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Am J Cardiol. 2008 Apr 15;101(8):1206-12. doi: 10.1016/j.amjcard.2007.11.077. Epub 2008 Mar 4.

Role of radial strain and displacement imaging to quantify wall motion dyssynchrony in patients with left ventricular mechanical dyssynchrony and chronic right ventricular pressure overload.

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Mie University Graduate School of Medicine, Tsu, Japan.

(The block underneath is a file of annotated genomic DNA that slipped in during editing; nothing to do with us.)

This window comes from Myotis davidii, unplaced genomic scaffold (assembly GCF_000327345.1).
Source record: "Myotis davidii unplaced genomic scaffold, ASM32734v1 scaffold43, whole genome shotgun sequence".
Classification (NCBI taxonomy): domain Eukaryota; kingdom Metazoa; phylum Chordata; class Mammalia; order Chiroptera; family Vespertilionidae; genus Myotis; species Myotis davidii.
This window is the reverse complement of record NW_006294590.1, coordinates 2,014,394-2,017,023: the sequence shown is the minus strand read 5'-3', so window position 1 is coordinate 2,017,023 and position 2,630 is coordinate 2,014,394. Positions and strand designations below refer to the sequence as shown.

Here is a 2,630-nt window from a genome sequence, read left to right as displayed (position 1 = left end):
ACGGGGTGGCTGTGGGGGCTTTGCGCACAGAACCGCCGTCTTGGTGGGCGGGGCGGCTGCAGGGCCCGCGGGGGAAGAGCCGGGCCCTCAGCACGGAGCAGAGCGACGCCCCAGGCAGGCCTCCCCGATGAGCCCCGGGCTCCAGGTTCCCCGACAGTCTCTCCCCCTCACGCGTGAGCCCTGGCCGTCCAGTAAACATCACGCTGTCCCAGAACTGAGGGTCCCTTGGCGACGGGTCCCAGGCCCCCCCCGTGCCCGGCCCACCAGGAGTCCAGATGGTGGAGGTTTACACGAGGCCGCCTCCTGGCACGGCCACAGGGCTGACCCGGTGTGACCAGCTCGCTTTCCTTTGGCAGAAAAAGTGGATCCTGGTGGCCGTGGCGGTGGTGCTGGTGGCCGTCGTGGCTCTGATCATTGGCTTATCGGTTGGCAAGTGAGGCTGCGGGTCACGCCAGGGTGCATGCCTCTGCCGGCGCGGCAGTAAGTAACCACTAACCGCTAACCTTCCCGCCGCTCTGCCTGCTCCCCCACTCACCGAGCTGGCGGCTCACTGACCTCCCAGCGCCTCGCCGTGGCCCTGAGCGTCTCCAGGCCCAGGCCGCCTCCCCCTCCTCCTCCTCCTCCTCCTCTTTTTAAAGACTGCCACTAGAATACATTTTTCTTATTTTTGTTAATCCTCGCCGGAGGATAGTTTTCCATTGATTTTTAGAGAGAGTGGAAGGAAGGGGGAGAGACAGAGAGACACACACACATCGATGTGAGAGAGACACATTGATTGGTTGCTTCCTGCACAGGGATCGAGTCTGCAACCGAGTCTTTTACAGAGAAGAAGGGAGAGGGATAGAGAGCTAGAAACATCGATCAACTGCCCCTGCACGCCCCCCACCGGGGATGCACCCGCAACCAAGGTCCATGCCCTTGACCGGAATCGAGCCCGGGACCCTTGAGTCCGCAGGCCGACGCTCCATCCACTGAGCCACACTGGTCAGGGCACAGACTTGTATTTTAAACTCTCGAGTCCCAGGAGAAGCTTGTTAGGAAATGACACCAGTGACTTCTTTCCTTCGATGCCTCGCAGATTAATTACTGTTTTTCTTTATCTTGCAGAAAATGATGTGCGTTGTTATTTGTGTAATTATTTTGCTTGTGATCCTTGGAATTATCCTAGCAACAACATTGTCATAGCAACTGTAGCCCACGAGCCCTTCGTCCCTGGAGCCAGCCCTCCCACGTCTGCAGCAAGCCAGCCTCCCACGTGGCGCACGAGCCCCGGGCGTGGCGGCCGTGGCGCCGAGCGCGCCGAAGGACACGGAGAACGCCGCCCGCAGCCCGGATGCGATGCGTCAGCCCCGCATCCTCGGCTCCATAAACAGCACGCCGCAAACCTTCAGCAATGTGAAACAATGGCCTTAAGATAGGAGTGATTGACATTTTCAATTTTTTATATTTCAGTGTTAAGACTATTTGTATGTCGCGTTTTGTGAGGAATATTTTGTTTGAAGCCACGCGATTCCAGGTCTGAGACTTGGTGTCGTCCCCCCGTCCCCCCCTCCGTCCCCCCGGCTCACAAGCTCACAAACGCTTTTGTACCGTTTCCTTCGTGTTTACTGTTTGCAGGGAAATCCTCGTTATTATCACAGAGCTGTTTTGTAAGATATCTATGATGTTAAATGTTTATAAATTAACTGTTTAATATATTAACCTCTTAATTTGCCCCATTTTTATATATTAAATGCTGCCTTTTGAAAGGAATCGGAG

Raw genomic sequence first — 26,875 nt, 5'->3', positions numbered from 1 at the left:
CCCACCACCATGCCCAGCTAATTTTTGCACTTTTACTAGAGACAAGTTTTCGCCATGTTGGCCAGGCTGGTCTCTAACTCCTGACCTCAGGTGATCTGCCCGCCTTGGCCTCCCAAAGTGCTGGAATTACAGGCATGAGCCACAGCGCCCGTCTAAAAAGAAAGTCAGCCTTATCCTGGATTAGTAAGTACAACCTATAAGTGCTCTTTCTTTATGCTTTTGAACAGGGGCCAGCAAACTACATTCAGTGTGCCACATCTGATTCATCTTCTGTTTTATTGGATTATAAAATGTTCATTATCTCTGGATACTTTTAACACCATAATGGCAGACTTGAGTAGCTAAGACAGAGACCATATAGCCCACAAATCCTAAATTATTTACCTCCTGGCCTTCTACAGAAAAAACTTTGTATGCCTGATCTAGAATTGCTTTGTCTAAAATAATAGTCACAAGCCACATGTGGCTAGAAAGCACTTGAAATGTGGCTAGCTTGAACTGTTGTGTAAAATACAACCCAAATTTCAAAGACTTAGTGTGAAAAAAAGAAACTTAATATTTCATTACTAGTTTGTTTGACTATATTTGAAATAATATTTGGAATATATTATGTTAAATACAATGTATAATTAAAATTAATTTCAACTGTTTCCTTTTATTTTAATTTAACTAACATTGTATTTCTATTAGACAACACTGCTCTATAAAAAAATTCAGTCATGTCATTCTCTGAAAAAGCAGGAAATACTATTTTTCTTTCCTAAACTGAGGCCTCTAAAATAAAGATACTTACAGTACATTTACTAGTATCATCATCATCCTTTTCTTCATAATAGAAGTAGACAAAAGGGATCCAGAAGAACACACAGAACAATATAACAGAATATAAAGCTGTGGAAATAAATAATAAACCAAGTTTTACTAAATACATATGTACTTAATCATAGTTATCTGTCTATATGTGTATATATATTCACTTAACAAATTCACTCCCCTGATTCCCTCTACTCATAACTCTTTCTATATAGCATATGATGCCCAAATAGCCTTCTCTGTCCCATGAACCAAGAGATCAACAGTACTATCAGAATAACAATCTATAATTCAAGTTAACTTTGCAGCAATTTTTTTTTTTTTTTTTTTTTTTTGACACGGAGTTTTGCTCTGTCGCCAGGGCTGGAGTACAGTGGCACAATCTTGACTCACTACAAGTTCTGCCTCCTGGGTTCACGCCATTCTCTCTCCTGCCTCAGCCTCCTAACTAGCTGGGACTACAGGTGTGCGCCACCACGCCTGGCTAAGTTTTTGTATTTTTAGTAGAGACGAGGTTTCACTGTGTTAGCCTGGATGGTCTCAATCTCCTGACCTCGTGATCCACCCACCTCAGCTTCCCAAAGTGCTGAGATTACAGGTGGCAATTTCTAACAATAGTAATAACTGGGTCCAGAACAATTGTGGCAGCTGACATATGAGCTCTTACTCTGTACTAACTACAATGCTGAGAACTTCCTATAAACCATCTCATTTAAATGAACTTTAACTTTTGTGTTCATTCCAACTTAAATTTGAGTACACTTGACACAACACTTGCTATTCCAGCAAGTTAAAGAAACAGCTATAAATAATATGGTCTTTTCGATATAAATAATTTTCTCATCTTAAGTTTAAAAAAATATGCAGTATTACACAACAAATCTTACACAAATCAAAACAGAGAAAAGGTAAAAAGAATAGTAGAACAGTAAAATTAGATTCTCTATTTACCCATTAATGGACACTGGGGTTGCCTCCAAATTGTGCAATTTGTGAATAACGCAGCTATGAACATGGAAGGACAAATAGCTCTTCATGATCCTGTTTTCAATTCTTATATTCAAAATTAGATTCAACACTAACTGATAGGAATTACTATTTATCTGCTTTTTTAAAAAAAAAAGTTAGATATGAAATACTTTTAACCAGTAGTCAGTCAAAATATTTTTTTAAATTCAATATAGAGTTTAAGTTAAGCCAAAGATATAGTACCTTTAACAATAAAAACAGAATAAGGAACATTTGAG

Left ventricular (LV) deformation with ventricular septal shift is one of the most distinctive echocardiographic observations in patients with chronic right ventricular (RV) pressure overload (PO). However, little is known about the effects of RVPO on LV performance and regional synchrony. Accordingly, our objective was to test the hypothesis that chronic RVPO affects regional wall motion, synchronicity, and global LV function using a novel speckle-tracking approach to quantify and characterize regional LV wall motion dyssynchrony. Displacement and strain imaging echocardiographic studies were performed in 20 patients with RVPO from pulmonary arterial hypertension or pulmonic stenosis (mean age 53 +/- 16 years, New York Heart Association class 2.6 +/- 0.7, and peak RV systolic pressure 73 +/- 28 mm Hg) and 20 age-matched normal subjects (mean age 47 +/- 16 years). Segmental signals from 6 segments around the mid-LV short axis were defined as dyssynchronous if their changes were opposite to that of the global LV signal at each time frame, and overall LV dyssynchrony was calculated as the percentage of dyssynchrony in all 6 segments within the specified time interval from onset of QRS to the end of isovolumic relaxation. RVPO was associated with a large degree of regional dyssynchrony with paradoxical ventricular septal motion observed by displacement imaging (21 +/- 6%, p <0.05 vs control group), which was closely associated with LV eccentricity index (r = 0.79, p <0.05) and LV myocardial performance index with linear regression (r = 0.76, p <0.05). In contrast, strain imaging showed uniform segmental radial thickening in the RVPO group, which was similar to the control group, and suggests that there was no intrinsic LV contractile dyssynchrony. In conclusion, LV wall motion dyssynchrony assessed by displacement imaging, not intrinsic contractile dyssynchrony by strain imaging, coexists with LV chamber deformation with ventricular septal shift and is closely associated with impairment of LV performance.

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